Emily pauses in mid-stroke; opens her hand and lays her palm, flat and warm, on the space just below Lily’s breasts, and certainly, Lily thinks, certainly she can tell now, how Lily is not breathing at all. In the dark, Emily’s eyes are bright as she says, “I’ve never felt anything quite like this before.”

Of course, Lily kisses her, softly; it’s the most logical response, really, and Lily tries to pretend it’s what she wanted to hear.

Later, when Emily’s sleeping and Lily’s arm is wrapped around her from behind, Lily thinks about this, why Emily’s holding back, but then she understands too well how Emily’s not really in a position to meet Lily’s expectations right now, and when Lily realizes how she’s just agreed to compromise, it dawns on her, how in too deep she is, how it’s too late in the game to pull out now; she cries, but only quietly.


Sometimes, Lily wishes there’s a completely objective arbiter around – someone to tell them that they’re going too fast, someone to tell them this isn’t the wisest thing to do, someone to point out whatever it is that they’re doing wrong. But for the most part, really, it’s all her and Emily, and a lot of times Lily feels like they’re only floating aimlessly, with only each other as guides.

Certainly, there should be times when this setup is enough; it should actually be fucking romantic, Lily reminds herself, this whole it’s only you and me thing, but then at some point, someone like her needs something like an anchor, and Lily knows neither of them can be a good one.


Sometimes, Emily feels too close but absent just the same, like when she’s staring at her cell phone a second too long while in the middle of finishing a paper that she’s writing right on Lily’s bed.

There are times when all Lily wants to do is ask her if they’re still in touch, she and Naomi, because how else can a person have this grip on another person, right? But for the sake of avoiding argument and just being academically productive, Lily holds her tongue, and indeed, there are moments when Lily starts wondering where her old self has gone, the one that usually stands her ground and does not give in.

On the night Lily breaks, she asks, “You’re still keeping your room, yeah?”

“Mm-hmm,” Emily nods, and then, “Why’d you ask?”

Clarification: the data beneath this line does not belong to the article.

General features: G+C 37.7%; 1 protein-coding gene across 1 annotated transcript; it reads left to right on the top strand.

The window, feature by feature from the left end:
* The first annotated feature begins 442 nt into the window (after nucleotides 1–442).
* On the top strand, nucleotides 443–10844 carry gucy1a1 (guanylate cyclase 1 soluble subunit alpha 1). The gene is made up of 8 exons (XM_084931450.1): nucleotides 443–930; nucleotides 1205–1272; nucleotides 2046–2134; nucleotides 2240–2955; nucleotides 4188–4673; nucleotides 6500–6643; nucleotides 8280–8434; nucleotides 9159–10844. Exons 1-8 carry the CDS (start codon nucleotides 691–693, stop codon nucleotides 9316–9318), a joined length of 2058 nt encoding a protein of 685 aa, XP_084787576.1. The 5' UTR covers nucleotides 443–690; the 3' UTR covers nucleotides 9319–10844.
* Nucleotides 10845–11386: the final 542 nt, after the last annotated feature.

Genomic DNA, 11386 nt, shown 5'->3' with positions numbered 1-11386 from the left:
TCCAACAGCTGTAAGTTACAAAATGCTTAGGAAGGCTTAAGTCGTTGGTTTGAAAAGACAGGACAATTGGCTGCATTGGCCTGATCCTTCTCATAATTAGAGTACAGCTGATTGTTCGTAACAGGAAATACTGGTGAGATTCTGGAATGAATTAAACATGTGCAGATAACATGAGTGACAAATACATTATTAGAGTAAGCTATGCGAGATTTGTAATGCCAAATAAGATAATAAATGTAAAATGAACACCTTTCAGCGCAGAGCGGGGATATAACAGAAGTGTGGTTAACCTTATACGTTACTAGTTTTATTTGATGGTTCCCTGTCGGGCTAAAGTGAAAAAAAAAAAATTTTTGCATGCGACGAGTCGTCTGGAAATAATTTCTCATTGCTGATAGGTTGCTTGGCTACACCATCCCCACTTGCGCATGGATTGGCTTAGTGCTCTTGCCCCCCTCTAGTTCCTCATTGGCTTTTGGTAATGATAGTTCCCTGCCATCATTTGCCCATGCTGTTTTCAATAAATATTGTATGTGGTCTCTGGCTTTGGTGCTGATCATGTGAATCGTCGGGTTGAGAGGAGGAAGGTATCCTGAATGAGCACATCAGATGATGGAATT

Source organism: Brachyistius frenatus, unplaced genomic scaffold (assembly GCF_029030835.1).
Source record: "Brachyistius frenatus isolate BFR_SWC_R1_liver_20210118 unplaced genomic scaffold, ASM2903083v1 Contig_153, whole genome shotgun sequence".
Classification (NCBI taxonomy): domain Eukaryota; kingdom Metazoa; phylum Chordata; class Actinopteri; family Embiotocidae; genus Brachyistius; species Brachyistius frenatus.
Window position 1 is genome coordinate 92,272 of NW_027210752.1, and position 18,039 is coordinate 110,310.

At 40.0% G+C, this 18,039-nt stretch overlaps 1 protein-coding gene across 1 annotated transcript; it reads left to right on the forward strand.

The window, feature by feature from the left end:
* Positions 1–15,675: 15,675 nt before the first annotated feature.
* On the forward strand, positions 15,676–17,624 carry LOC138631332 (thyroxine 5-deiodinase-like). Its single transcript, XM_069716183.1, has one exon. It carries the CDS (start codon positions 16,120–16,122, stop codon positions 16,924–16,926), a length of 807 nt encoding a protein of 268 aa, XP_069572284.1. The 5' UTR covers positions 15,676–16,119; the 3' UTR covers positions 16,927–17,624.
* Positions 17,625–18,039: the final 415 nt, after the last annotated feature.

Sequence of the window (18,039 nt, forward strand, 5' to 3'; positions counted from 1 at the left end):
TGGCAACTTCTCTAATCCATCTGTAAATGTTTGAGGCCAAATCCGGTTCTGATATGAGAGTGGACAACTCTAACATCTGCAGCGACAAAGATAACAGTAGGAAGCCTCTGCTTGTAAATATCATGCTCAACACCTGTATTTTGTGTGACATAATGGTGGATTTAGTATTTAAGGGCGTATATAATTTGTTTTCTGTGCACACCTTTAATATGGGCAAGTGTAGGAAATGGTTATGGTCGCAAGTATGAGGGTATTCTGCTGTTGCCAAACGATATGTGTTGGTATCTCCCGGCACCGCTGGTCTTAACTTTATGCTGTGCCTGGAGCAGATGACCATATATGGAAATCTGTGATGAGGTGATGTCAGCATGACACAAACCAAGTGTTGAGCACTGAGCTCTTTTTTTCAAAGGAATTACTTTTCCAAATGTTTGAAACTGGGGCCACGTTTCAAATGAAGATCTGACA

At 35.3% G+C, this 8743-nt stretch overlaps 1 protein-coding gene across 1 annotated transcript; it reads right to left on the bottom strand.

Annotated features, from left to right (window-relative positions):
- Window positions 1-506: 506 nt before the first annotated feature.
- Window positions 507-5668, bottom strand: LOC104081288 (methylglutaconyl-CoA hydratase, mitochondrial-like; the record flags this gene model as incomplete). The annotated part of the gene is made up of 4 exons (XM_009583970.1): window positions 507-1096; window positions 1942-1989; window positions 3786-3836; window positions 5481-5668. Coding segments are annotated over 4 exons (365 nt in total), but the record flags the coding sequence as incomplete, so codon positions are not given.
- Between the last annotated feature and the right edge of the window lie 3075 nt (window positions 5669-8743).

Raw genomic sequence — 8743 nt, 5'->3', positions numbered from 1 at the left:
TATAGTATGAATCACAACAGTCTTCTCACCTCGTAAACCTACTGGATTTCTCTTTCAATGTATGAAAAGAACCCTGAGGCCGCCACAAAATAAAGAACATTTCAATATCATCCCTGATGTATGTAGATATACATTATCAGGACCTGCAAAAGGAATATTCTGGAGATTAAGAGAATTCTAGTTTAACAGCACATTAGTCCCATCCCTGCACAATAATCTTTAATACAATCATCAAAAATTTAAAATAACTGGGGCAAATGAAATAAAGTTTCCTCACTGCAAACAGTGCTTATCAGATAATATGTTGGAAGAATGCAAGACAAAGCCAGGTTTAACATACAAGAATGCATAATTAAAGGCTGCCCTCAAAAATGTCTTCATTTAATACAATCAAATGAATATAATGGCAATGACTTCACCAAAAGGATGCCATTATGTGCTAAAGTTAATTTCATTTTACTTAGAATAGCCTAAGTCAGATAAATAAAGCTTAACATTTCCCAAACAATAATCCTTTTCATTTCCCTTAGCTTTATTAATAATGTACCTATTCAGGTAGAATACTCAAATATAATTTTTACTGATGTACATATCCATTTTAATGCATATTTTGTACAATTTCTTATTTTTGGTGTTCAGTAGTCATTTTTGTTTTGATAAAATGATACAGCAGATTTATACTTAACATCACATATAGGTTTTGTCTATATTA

Lily bites her lip. It’s not that she does not want to be with her; just that there are days when it actually hurts to be around her and her myriad of ghosts. Lily wishes she’s brave enough to say it out loud, but instead she launches into this complicated lie about needing time and space for the sake of education, and though she can tell how Emily’s slightly hurt anyway, she just says, “It will be quick; let’s take the month off, yeah?”

Emily takes her books but leaves her laptop. “This way I’ll always have an excuse to come back,” she says, and Lily touches the tip of Emily’s nose playfully. “Don’t get too comfortable without me.”

Lily says, “I won’t,” and she knows that for a fact, dreading the first night she’ll have to spend alone after a long time.


The first few days, it does not work at all; Emily tries and finds all the right excuses and Lily is all too smitten to deny her.

“Take your fucking laptop, Em,” Lily says, heaving, sometime after the second time they fuck on the third night the attempt fails.

Emily lazily nips at the space behind Lily’s ear. She says, “Okay,” in that way that she’s said okay before without actually meaning it. She trails a hand past Lily’s stomach, down the inside of her thighs, and Lily sighs despite herself.

They fail repeatedly, and rather willingly; Lily feels like they’re having an affair, and is slightly bothered that Emily seems rather more into it now, than when they were together in this room. Maybe, Lily hesitantly considers, it’s breaking a certain sort of boredom that has started creeping in, though Lily also finds herself wondering often if this actually does it for Emily, when Lily pushes her away like this and Emily has to fight her way back in.

After nights like this, Emily wakes early to head out to her own room to prep for the day. Lily pretends she’s not fully awake by then, just yet; watching only quietly as Emily goes about in the darkness of the room at dawn, navigating blindly with the ease of familiarity, and the whole thing – the way her silhouette avoids a corner of a table here, the way her shadow’s comfortably perched on a chair there – it grabs at Lily’s chest painfully, because clearly, if there’s someone else who should belong here, it is Emily, and it just strikes Lily as frightening, how much she wants this to work.